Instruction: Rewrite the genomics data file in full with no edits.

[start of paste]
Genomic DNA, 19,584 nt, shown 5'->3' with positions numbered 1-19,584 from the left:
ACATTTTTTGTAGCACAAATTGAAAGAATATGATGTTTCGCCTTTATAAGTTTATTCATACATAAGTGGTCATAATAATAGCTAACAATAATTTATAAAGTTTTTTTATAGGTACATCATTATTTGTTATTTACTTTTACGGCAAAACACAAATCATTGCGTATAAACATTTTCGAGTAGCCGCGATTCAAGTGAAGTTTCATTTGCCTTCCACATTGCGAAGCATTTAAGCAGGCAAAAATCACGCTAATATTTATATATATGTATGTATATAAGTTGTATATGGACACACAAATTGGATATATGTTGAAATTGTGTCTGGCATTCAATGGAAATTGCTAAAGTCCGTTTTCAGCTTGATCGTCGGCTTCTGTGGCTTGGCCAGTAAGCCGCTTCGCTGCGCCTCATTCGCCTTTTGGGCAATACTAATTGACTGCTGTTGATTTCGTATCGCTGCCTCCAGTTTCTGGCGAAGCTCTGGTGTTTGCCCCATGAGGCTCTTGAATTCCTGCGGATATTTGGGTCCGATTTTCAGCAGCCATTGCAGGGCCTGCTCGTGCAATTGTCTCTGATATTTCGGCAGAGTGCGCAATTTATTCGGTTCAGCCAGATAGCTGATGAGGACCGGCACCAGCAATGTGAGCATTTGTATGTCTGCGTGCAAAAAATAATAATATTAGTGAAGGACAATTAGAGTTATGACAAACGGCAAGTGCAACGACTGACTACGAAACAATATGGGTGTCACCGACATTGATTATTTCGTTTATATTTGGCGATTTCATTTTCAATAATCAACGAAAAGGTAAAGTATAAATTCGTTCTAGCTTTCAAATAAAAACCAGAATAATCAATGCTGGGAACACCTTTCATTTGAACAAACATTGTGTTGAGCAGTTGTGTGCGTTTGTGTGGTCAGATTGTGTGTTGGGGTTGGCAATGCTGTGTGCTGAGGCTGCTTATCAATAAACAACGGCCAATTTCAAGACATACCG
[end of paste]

Genomic DNA, 19,584 nt, shown 5'->3' with positions numbered 1-19,584 from the left:
ACATTTTTTGTAGCACAAATTGAAAGAATATGATGTTTCGCCTTTATAAGTTTATTCATACATAAGTGGTCATAATAATAGCTAACAATAATTTATAAAGTTTTTTTATAGGTACATCATTATTTGTTATTTACTTTTACGGCAAAACACAAATCATTGCGTATAAACATTTTCGAGTAGCCGCGATTCAAGTGAAGTTTCATTTGCCTTCCACATTGCGAAGCATTTAAGCAGGCAAAAATCACGCTAATATTTATATATATGTATGTATATAAGTTGTATATGGACACACAAATTGGATATATGTTGAAATTGTGTCTGGCATTCAATGGAAATTGCTAAAGTCCGTTTTCAGCTTGATCGTCGGCTTCTGTGGCTTGGCCAGTAAGCCGCTTCGCTGCGCCTCATTCGCCTTTTGGGCAATACTAATTGACTGCTGTTGATTTCGTATCGCTGCCTCCAGTTTCTGGCGAAGCTCTGGTGTTTGCCCCATGAGGCTCTTGAATTCCTGCGGATATTTGGGTCCGATTTTCAGCAGCCATTGCAGGGCCTGCTCGTGCAATTGTCTCTGATATTTCGGCAGAGTGCGCAATTTATTCGGTTCAGCCAGATAGCTGATGAGGACCGGCACCAGCAATGTGAGCATTTGTATGTCTGCGTGCAAAAAATAATAATATTAGTGAAGGACAATTAGAGTTATGACAAACGGCAAGTGCAACGACTGACTACGAAACAATATGGGTGTCACCGACATTGATTATTTCGTTTATATTTGGCGATTTCATTTTCAATAATCAACGAAAAGGTAAAGTATAAATTCGTTCTAGCTTTCAAATAAAAACCAGAATAATCAATGCTGGGAACACCTTTCATTTGAACAAACATTGTGTTGAGCAGTTGTGTGCGTTTGTGTGGTCAGATTGTGTGTTGGGGTTGGCAATGCTGTGTGCTGAGGCTGCTTATCAATAAACAACGGCCAATTTCAAGACATACCG